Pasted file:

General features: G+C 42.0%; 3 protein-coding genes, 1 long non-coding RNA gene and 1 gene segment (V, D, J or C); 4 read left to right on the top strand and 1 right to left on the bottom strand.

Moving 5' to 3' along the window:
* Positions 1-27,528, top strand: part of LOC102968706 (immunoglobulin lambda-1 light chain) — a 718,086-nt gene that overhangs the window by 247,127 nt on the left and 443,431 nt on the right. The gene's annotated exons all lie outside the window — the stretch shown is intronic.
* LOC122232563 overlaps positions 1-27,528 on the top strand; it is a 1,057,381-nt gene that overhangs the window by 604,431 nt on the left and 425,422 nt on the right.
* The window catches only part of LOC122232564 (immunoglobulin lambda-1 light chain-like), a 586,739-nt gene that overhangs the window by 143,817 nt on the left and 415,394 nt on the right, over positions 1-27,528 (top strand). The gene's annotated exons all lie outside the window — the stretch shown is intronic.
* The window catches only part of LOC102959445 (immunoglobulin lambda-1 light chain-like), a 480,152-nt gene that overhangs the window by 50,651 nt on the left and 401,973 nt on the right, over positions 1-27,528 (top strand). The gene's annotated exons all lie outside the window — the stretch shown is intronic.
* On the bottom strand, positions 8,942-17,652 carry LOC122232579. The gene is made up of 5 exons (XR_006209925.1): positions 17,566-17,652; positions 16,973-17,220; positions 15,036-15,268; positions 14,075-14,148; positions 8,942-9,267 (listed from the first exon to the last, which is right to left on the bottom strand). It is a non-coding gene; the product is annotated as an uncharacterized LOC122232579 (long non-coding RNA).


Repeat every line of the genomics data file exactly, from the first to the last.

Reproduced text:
General features: G+C 42.0%; 3 protein-coding genes, 1 long non-coding RNA gene and 1 gene segment (V, D, J or C); 4 read left to right on the top strand and 1 right to left on the bottom strand.

Moving 5' to 3' along the window:
* Positions 1-27,528, top strand: part of LOC102968706 (immunoglobulin lambda-1 light chain) — a 718,086-nt gene that overhangs the window by 247,127 nt on the left and 443,431 nt on the right. The gene's annotated exons all lie outside the window — the stretch shown is intronic.
* LOC122232563 overlaps positions 1-27,528 on the top strand; it is a 1,057,381-nt gene that overhangs the window by 604,431 nt on the left and 425,422 nt on the right.
* The window catches only part of LOC122232564 (immunoglobulin lambda-1 light chain-like), a 586,739-nt gene that overhangs the window by 143,817 nt on the left and 415,394 nt on the right, over positions 1-27,528 (top strand). The gene's annotated exons all lie outside the window — the stretch shown is intronic.
* The window catches only part of LOC102959445 (immunoglobulin lambda-1 light chain-like), a 480,152-nt gene that overhangs the window by 50,651 nt on the left and 401,973 nt on the right, over positions 1-27,528 (top strand). The gene's annotated exons all lie outside the window — the stretch shown is intronic.
* On the bottom strand, positions 8,942-17,652 carry LOC122232579. The gene is made up of 5 exons (XR_006209925.1): positions 17,566-17,652; positions 16,973-17,220; positions 15,036-15,268; positions 14,075-14,148; positions 8,942-9,267 (listed from the first exon to the last, which is right to left on the bottom strand). It is a non-coding gene; the product is annotated as an uncharacterized LOC122232579 (long non-coding RNA).